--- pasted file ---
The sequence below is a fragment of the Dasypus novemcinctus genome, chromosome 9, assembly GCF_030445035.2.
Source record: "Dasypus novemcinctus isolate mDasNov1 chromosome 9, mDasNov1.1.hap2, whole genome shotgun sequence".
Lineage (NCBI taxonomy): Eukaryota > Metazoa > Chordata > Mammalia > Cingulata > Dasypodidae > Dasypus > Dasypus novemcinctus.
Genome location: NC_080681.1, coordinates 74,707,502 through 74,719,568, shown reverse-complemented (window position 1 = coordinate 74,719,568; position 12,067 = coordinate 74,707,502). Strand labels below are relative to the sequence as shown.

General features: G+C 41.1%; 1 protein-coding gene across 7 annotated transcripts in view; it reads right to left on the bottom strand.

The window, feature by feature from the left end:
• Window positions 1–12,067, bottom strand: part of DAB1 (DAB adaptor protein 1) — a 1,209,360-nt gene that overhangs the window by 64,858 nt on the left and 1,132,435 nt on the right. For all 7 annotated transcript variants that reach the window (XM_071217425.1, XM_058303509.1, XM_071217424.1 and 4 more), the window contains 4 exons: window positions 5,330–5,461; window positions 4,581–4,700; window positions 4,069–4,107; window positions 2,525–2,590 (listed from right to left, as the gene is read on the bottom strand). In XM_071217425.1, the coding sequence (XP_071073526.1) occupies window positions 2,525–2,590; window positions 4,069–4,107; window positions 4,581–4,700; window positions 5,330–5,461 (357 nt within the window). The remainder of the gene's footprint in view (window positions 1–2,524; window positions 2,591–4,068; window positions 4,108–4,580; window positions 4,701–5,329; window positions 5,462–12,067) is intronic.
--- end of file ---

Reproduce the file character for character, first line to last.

The sequence below is a fragment of the Dasypus novemcinctus genome, chromosome 9, assembly GCF_030445035.2.
Source record: "Dasypus novemcinctus isolate mDasNov1 chromosome 9, mDasNov1.1.hap2, whole genome shotgun sequence".
Lineage (NCBI taxonomy): Eukaryota > Metazoa > Chordata > Mammalia > Cingulata > Dasypodidae > Dasypus > Dasypus novemcinctus.
Genome location: NC_080681.1, coordinates 74,707,502 through 74,719,568, shown reverse-complemented (window position 1 = coordinate 74,719,568; position 12,067 = coordinate 74,707,502). Strand labels below are relative to the sequence as shown.

General features: G+C 41.1%; 1 protein-coding gene across 7 annotated transcripts in view; it reads right to left on the bottom strand.

The window, feature by feature from the left end:
• Window positions 1–12,067, bottom strand: part of DAB1 (DAB adaptor protein 1) — a 1,209,360-nt gene that overhangs the window by 64,858 nt on the left and 1,132,435 nt on the right. For all 7 annotated transcript variants that reach the window (XM_071217425.1, XM_058303509.1, XM_071217424.1 and 4 more), the window contains 4 exons: window positions 5,330–5,461; window positions 4,581–4,700; window positions 4,069–4,107; window positions 2,525–2,590 (listed from right to left, as the gene is read on the bottom strand). In XM_071217425.1, the coding sequence (XP_071073526.1) occupies window positions 2,525–2,590; window positions 4,069–4,107; window positions 4,581–4,700; window positions 5,330–5,461 (357 nt within the window). The remainder of the gene's footprint in view (window positions 1–2,524; window positions 2,591–4,068; window positions 4,108–4,580; window positions 4,701–5,329; window positions 5,462–12,067) is intronic.